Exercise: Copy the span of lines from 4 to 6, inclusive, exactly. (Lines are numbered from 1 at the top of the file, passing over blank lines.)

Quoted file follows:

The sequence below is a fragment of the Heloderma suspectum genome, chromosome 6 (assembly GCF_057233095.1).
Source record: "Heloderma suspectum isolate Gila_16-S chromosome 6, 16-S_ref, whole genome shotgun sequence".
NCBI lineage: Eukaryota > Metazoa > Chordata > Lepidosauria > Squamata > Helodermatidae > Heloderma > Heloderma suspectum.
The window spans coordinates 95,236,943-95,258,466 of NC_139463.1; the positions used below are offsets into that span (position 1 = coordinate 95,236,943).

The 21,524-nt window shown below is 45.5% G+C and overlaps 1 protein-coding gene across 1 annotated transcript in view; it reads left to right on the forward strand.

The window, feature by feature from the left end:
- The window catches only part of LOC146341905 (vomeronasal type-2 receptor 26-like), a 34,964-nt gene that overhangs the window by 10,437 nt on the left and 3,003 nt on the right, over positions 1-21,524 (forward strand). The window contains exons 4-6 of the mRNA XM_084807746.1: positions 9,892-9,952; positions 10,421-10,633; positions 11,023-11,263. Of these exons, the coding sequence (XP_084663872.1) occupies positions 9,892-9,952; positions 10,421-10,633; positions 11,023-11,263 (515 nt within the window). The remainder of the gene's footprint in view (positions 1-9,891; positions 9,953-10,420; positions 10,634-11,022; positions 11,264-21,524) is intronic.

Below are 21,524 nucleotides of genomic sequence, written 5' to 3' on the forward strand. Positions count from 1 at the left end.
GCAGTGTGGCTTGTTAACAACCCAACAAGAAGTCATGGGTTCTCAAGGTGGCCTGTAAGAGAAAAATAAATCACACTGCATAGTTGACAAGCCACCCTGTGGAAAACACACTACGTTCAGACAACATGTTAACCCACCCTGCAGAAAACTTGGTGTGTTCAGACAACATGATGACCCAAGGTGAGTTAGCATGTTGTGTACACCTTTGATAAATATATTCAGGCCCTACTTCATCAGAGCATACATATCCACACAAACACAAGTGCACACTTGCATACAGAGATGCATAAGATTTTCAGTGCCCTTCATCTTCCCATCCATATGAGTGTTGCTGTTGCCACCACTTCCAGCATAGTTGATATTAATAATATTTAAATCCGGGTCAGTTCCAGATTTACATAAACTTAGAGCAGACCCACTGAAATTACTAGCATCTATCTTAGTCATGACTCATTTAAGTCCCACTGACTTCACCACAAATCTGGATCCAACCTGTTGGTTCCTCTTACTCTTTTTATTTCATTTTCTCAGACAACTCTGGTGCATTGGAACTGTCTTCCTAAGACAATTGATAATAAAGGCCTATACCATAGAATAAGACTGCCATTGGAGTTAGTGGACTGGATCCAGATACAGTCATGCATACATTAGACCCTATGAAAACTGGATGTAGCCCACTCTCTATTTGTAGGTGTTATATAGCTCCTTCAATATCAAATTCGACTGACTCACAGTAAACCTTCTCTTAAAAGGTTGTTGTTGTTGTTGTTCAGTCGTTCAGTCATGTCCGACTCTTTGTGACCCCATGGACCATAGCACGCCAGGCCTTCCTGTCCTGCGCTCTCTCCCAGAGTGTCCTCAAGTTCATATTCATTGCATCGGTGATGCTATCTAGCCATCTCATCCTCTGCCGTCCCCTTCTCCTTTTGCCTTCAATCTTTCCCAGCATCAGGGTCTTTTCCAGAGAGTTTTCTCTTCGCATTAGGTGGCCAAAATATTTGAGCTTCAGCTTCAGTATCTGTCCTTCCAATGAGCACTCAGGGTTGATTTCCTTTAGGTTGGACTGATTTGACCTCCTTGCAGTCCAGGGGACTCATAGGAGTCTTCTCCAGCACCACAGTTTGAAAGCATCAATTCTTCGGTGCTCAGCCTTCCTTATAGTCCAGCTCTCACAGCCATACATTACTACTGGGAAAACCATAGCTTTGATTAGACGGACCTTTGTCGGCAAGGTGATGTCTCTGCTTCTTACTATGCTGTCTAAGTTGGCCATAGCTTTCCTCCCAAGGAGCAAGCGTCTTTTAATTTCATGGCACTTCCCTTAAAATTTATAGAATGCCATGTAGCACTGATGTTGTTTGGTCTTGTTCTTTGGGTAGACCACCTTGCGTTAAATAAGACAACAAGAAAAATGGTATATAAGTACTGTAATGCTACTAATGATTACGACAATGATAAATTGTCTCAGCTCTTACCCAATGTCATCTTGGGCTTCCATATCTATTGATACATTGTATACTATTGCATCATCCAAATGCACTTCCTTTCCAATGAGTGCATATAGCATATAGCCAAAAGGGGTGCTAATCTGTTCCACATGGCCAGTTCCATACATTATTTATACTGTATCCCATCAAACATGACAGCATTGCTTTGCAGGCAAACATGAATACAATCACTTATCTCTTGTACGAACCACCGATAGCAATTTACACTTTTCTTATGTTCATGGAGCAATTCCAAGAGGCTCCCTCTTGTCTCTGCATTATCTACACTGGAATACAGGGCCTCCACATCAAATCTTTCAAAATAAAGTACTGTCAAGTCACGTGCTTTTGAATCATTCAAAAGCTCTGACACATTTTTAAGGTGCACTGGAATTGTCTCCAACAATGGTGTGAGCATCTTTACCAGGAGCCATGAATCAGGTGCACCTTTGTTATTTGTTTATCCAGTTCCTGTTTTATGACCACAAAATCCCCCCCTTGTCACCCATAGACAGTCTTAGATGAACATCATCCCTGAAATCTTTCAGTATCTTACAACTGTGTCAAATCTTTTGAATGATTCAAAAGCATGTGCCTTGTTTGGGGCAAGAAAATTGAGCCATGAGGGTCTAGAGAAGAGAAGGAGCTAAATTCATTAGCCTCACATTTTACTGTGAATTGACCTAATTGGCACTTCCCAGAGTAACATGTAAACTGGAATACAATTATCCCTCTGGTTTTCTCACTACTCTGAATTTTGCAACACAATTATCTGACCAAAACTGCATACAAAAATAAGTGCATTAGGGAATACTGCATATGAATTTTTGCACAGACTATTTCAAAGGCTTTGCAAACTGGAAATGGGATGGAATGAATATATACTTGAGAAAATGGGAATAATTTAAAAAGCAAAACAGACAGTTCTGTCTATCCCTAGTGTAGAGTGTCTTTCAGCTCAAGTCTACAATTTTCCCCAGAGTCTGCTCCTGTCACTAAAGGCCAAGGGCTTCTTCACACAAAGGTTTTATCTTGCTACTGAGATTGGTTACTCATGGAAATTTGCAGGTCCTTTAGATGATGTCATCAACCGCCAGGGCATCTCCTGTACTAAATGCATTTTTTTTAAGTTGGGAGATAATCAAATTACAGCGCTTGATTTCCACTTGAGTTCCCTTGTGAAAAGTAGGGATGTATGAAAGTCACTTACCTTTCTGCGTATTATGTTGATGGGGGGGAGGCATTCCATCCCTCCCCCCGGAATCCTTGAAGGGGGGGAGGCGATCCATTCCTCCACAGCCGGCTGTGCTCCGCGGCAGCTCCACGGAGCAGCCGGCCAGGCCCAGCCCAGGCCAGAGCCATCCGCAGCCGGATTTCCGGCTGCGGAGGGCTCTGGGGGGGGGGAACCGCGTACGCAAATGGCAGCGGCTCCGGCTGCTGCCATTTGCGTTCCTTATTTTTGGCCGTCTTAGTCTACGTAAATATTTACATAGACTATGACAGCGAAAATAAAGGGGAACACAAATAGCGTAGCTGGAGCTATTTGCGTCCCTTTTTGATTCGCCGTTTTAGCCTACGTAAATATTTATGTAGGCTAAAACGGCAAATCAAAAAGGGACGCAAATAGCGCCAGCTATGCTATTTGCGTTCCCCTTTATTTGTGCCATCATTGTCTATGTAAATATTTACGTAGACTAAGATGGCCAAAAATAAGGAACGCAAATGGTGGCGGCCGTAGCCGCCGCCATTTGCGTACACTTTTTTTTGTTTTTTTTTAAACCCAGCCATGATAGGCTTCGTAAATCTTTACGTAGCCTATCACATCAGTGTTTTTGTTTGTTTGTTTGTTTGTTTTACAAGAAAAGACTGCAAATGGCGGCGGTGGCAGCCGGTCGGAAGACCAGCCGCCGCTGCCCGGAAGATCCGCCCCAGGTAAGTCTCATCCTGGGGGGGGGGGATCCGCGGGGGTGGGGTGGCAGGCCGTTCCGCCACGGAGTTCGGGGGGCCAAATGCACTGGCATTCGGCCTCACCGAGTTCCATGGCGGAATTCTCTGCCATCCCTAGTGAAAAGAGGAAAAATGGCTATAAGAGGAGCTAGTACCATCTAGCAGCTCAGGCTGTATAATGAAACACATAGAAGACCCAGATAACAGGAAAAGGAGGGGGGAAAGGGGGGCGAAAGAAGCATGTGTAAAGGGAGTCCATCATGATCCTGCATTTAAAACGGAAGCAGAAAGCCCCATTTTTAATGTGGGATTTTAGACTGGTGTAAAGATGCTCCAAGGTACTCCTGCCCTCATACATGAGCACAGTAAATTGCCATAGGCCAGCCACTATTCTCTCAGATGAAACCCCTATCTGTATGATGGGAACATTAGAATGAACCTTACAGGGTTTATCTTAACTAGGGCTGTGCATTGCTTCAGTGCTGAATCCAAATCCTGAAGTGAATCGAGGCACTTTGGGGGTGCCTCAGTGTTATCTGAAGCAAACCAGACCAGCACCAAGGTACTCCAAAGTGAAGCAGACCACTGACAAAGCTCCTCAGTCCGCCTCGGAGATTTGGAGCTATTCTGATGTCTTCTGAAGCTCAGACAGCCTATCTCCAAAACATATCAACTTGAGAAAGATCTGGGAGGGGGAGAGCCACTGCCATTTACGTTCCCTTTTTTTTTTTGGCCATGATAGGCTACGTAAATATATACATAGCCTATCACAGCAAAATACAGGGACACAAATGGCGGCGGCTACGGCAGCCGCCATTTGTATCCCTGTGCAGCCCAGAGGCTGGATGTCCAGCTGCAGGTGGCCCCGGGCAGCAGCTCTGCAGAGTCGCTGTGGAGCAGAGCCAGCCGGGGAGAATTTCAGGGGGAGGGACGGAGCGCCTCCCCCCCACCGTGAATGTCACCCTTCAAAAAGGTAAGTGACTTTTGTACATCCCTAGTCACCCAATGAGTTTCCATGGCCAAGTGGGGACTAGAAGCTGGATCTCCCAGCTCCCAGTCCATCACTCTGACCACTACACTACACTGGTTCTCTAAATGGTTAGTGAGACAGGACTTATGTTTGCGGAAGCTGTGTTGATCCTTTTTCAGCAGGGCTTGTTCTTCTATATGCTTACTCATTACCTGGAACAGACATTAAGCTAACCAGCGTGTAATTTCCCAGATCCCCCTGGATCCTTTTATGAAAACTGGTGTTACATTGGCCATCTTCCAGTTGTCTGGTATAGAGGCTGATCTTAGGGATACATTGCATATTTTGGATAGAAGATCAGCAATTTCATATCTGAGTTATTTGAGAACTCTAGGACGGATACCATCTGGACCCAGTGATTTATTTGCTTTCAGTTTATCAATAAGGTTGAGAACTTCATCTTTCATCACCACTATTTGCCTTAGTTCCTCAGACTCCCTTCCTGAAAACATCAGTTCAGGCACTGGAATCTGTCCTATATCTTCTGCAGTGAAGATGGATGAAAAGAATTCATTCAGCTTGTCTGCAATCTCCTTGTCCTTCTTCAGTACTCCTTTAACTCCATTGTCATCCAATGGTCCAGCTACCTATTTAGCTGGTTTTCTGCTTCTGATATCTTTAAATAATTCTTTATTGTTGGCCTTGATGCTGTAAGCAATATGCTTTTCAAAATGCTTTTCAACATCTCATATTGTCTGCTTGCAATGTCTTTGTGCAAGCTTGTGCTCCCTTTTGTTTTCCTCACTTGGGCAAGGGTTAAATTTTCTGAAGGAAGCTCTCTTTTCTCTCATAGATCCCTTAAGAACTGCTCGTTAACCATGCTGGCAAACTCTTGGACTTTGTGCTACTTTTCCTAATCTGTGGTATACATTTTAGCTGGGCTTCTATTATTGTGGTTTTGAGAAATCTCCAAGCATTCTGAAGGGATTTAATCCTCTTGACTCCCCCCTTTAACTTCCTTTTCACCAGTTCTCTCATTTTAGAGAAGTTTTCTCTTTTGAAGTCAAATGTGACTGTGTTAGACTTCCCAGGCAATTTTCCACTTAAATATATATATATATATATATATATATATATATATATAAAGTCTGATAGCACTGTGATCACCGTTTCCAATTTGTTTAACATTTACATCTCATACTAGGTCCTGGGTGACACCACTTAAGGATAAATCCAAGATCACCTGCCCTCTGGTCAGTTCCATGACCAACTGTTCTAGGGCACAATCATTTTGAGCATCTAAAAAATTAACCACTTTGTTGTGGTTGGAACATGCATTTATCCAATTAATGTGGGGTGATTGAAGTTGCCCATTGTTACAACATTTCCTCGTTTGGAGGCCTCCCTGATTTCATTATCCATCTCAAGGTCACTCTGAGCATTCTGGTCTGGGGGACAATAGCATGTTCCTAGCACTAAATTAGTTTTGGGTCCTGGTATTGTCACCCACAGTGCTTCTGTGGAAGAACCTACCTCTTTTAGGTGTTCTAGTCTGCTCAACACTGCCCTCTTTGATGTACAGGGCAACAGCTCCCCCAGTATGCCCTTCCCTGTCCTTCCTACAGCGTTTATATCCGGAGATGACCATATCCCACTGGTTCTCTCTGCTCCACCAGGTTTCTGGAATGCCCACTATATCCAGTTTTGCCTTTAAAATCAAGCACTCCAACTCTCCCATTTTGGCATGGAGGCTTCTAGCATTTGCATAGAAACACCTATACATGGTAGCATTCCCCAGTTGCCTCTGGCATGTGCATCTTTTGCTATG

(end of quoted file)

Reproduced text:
The window spans coordinates 95,236,943-95,258,466 of NC_139463.1; the positions used below are offsets into that span (position 1 = coordinate 95,236,943).

The 21,524-nt window shown below is 45.5% G+C and overlaps 1 protein-coding gene across 1 annotated transcript in view; it reads left to right on the forward strand.

The window, feature by feature from the left end: